Starting in 1936, Reino Rinne began assisting the Kaleva newspaper from Oulu. His articles, published under the pseudonym Olavi Kitkalainen, mostly dealt with current events in Posio.
At the end of 1937, Reino Rinne started his studies at the University of Social Sciences in Helsinki, but due to financial difficulties he had to stop them at the beginning. However, he managed to establish his relationship with Kaleva, where he got a vacancy as a summer editor. After the Winter War, the employment in Kaleva continued as a journalist, from where he moved to Rovaniemi as the editorial secretary of Lapin Kansa. This is how he had established his position as a Northern Finnish journalist.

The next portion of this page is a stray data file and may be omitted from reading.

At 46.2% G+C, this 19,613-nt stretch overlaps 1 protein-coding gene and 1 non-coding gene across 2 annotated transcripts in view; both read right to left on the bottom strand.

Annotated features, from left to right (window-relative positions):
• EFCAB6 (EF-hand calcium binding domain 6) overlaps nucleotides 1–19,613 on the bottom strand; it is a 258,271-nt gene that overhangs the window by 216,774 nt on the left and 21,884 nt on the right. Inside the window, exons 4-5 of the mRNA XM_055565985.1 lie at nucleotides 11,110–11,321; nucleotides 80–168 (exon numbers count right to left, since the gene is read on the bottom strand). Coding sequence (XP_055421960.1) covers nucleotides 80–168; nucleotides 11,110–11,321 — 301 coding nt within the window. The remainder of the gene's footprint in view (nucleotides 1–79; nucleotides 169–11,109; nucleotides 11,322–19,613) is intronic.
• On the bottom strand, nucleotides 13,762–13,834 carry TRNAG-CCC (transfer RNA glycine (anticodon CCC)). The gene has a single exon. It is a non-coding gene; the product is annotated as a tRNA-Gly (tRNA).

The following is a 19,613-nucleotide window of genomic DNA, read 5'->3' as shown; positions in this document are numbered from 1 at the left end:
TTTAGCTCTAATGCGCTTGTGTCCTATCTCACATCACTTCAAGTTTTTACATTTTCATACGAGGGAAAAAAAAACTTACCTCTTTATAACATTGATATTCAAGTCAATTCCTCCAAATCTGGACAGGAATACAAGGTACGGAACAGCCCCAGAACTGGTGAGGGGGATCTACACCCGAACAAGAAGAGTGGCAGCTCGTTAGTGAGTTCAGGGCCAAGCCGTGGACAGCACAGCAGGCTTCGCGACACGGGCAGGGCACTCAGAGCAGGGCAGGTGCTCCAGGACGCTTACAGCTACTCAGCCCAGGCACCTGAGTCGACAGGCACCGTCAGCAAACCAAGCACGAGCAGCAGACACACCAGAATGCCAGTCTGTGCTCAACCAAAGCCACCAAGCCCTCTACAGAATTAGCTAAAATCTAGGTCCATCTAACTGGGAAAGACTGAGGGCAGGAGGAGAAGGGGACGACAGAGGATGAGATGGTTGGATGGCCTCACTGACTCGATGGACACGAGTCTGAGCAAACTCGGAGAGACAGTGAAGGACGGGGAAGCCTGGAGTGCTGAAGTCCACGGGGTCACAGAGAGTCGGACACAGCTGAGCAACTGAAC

During the Continuation War, Reino Rinne was called to the Finnish army’s information company as a TK man with the task of monitoring war events and reporting them to the civilian population in the media. He visited most of the Finnish front blocks and continued his mission until November 1944, following the Finnish army in Lapland as it forced the German troops to retreat to Norway.
After the war, Reino Rinne continued his work as a journalist in Kaleva and was the editorial secretary of Kaltio, a cultural magazine founded in Oulu in 1945. In the same year, he published his first novel The Fells Are Smiling. It started a series of three works, which the literary public and critics placed in Lapland literature. The first publish was followed by The Road Ends on Top of the Fell (1946), considered Rinne’s masterpiece, and then The People of the Wilderness (1949). Otava’s published works undoubtedly fulfilled his youthful dream of becoming a writer.
Buoyed by literary success, Reino Rinne accepted the job offered to him as editor-in-chief of Lapin Kansa in Rovaniemi. However, the position did not suit him, and his resignation led to a job as a freelance writer and a move to Posio.